It may be that the State Legislature’s intent in creating this option was simply to maintain the status quo. Then-section 522 of the Westchester County Administrative Code (added by L.1948, c.852; since renumbered as §283.11 by 1979 L.L. No. 8) provided that “[t]he town board of each town shall prepare and file an assessment map, as hereinafter required to be approved by the state board”, and as stated in Resolution 143-1971, “the cities and towns in Westchester County have for many years prepared and maintained tax maps”. Whatever the rationale, the optional exception was included in the legislation of 1970, and the Westchester County legislative body acted expeditiously to take advantage of it.

Although section 1534 was repealed in 1984, we note two important points: first, the section was substantially reenacted in section 503; second, the optional exception to section 1534 created by section 7 of chapter 957 of the Laws of 1970 was not repealed in 1984. Clearly, then, the exception in section 7 remains in effect. {*}

We are now asked whether the earlier repeal of subdivision 1-e of section 333 of the Real Property Law in 1980 (L.1980, c.751) somehow eviscerates the action of the Westchester County legislative body pursuant to section 7 of chapter 957 of the Laws of 1970.

Although former subdivision 1-e was repealed, it was replaced by another subdivision 1-e which made applicable Statewide a comparable requirement that real property conveyances offered for recording be accompanied by a transfer report form (EA-5217) which would include certain identifying information, including the appropriate tax map numbers (one purpose being to end the series of amendments to section 333 imposing - on a county-by-county basis - the mandate of a tax map number with each conveyance offered for recording (see, L.1970, c.347; L.1975, c.261; L.1976, cc.172, 391; L.1977, cc.118, 248, 318, 405, 433, 808; L.1978, cc.664, 705)).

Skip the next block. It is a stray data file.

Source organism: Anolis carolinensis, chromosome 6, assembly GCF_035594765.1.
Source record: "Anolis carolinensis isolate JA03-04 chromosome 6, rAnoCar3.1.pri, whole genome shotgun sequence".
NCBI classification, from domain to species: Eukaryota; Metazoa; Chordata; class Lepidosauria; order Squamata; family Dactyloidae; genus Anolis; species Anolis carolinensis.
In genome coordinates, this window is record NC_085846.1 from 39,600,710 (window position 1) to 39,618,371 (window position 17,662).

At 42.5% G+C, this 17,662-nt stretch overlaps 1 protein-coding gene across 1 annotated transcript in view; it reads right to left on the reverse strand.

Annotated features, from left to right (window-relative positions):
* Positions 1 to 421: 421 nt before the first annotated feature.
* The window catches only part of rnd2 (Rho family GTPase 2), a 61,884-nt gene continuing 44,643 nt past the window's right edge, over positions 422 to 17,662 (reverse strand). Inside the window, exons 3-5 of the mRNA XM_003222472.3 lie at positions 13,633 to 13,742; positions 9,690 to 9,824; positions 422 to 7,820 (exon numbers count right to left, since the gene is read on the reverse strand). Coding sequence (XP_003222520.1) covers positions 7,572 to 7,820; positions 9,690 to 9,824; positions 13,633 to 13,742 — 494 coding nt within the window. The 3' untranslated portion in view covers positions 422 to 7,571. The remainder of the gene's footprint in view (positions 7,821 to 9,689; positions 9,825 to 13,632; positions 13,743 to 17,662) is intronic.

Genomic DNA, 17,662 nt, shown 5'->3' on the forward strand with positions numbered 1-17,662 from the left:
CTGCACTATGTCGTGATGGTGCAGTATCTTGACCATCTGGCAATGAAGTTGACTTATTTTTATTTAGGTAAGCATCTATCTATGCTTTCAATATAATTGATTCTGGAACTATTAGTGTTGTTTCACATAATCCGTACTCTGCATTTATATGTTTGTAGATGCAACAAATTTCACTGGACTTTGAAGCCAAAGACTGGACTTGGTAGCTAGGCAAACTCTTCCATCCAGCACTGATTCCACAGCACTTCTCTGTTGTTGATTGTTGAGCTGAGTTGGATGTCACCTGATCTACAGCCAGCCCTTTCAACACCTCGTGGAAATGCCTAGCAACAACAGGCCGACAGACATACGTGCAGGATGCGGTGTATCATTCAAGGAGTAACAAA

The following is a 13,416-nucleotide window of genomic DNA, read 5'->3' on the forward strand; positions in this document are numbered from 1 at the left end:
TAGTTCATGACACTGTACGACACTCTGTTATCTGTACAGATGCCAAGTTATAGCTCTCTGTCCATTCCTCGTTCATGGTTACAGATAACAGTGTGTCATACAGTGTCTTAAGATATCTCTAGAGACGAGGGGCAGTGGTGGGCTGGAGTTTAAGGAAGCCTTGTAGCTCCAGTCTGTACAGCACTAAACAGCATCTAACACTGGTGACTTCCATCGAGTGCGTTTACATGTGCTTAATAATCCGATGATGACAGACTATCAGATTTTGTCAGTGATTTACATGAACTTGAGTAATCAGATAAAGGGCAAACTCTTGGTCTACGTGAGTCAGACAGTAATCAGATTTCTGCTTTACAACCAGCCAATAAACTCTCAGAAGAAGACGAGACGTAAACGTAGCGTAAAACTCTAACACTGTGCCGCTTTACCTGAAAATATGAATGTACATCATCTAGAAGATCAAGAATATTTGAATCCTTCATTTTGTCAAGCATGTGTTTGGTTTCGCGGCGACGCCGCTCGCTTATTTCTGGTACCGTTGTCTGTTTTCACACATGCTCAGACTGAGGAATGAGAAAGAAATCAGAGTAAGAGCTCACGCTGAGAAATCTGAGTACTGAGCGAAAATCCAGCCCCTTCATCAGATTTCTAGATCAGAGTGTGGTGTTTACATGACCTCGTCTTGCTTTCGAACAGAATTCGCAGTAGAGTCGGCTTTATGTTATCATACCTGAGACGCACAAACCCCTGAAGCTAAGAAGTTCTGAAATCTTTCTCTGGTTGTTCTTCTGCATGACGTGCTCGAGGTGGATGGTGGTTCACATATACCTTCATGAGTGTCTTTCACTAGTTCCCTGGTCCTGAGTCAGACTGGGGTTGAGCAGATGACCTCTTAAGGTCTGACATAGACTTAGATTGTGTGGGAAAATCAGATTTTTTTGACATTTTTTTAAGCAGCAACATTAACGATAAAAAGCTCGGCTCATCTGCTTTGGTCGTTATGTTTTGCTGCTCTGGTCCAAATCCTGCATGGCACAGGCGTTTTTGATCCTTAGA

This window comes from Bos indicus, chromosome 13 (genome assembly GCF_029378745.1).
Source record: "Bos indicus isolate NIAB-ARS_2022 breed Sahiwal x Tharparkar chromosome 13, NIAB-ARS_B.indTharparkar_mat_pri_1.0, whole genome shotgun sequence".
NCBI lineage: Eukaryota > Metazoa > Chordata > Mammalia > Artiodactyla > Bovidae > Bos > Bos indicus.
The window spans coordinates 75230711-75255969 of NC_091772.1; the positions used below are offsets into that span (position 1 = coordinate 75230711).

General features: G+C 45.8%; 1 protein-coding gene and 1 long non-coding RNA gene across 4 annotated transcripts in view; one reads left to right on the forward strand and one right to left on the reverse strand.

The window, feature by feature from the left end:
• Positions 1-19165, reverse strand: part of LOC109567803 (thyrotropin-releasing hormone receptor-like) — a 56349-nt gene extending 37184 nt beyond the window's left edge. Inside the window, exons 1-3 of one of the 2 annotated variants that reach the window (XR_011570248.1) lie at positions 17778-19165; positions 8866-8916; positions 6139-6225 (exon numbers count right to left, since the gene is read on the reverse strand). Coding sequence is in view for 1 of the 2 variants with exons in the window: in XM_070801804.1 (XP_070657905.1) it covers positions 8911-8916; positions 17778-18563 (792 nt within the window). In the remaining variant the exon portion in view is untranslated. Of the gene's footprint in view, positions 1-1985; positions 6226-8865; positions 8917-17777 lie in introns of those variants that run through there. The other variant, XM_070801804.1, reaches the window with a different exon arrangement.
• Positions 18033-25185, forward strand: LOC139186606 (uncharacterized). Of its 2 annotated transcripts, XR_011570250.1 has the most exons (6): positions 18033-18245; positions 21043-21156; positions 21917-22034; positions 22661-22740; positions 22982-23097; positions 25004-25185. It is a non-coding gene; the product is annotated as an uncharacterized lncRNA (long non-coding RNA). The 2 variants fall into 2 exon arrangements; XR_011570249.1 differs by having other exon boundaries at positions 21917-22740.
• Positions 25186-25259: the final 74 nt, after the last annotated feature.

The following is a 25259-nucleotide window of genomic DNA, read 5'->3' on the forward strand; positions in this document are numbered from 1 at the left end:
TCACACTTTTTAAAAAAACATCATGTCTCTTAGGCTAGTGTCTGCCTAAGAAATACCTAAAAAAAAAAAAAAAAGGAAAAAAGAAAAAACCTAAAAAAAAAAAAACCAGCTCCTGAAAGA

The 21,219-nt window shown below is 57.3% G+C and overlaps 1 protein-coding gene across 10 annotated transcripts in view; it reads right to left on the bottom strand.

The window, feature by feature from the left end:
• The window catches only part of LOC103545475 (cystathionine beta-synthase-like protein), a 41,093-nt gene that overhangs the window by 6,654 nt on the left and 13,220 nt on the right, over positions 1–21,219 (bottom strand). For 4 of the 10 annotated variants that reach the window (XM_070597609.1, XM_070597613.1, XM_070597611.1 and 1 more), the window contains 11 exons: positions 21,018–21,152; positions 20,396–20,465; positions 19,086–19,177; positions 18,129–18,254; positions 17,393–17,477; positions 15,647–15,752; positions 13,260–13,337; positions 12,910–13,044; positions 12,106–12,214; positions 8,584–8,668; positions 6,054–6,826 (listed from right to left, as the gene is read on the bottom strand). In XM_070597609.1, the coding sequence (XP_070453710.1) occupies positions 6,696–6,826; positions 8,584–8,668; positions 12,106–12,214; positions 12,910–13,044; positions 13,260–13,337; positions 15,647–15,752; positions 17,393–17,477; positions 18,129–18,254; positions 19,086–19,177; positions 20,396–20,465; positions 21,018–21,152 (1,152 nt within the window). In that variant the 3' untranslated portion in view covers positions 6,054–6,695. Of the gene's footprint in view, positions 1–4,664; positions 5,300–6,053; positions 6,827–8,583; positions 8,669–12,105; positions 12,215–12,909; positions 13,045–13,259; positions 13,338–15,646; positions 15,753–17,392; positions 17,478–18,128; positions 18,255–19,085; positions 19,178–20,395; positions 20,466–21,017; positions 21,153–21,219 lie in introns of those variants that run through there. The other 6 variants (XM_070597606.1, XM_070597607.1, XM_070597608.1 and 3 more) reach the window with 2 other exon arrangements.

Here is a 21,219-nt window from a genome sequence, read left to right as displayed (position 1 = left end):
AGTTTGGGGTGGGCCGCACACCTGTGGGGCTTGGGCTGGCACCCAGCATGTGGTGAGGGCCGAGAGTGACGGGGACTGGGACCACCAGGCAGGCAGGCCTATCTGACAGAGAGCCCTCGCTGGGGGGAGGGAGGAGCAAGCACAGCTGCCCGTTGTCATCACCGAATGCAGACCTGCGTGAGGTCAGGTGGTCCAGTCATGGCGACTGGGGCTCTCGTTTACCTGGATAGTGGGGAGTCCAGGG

Even had subdivision 1-e simply been repealed and not substantially reenacted, we believe the result would be the same, as section 93 of the General Construction Law provides that “[t]he repeal of a statute or part thereof shall not affect or impair any act done . . . prior to the time such repeal takes effect, but the same may be enjoyed, asserted, enforced, prosecuted or inflicted, as fully and to the extent as if such repeal had not been effected”. In our opinion, applying this rule to the facts before us means that the repeal of the statutory precondition to the adoption of a resolution assigning to cities and towns in Westchester County responsibility for preparation and maintenance of tax maps has no effect upon such a resolution adopted prior to such repeal. (See, for example, People v. Shedrick, 104 A.D.2d 263, 282 N.Y.S.2d 939 (4th Dept. 1984), in which the court applied section 93 in holding that an amendment to a State statute repealing a county’s power to create jury districts neither expressly nor impliedly abolished existing districts lawfully created before the repeal. See also, Urban League of Rochester v. Monroe County, 71 A.D.2d 787, 419 N.Y.S.2d 339 (4th Dept. 1979), rev’d on other grounds, 49 N.Y.2d 551, 404 N.E.2d 715, 427 N.Y.S.2d 593 (1980); cf., Hodes v. Axelrod, 116 A.D.2d 75, 500 N.Y.S.2d 379 (3d Dept. 1986).)

Thus, since pursuant to the enabling authority of section 7 of chapter 957 of the Laws of 1970, the county legislative body of Westchester County long ago adopted a resolution conferring on cities and towns therein the responsibility for preparation of tax maps, which resolution remains in full force and effect, we believe that the subsequent repeal of the first condition precedent for such transfer (i.e., §333(l-e) of the Real Property Law) has no effect whatsoever on that transfer.

June 6, 1986


{*}  We believe that the suggestion that the provisions of section 7 were impliedly repealed in 1984 and, thus, would have to have been re-enacted as part of section 503, to be without merit. Even were it correct, the Court of Appeals in a most recent opinion has said that: “[A] minor, unexplained omission in connection .with a general revision of a statute should not be construed as changing a longstanding rule in the absence of a clear manifestation of such intention” (Brooklyn Union Gas Company v. Commissioner of Finance, 67 N.Y.2d 1036, at 1039, 494 N.E.2d 1383, 503 N.Y.S.2d 718, at 720 (1986)).

Updated: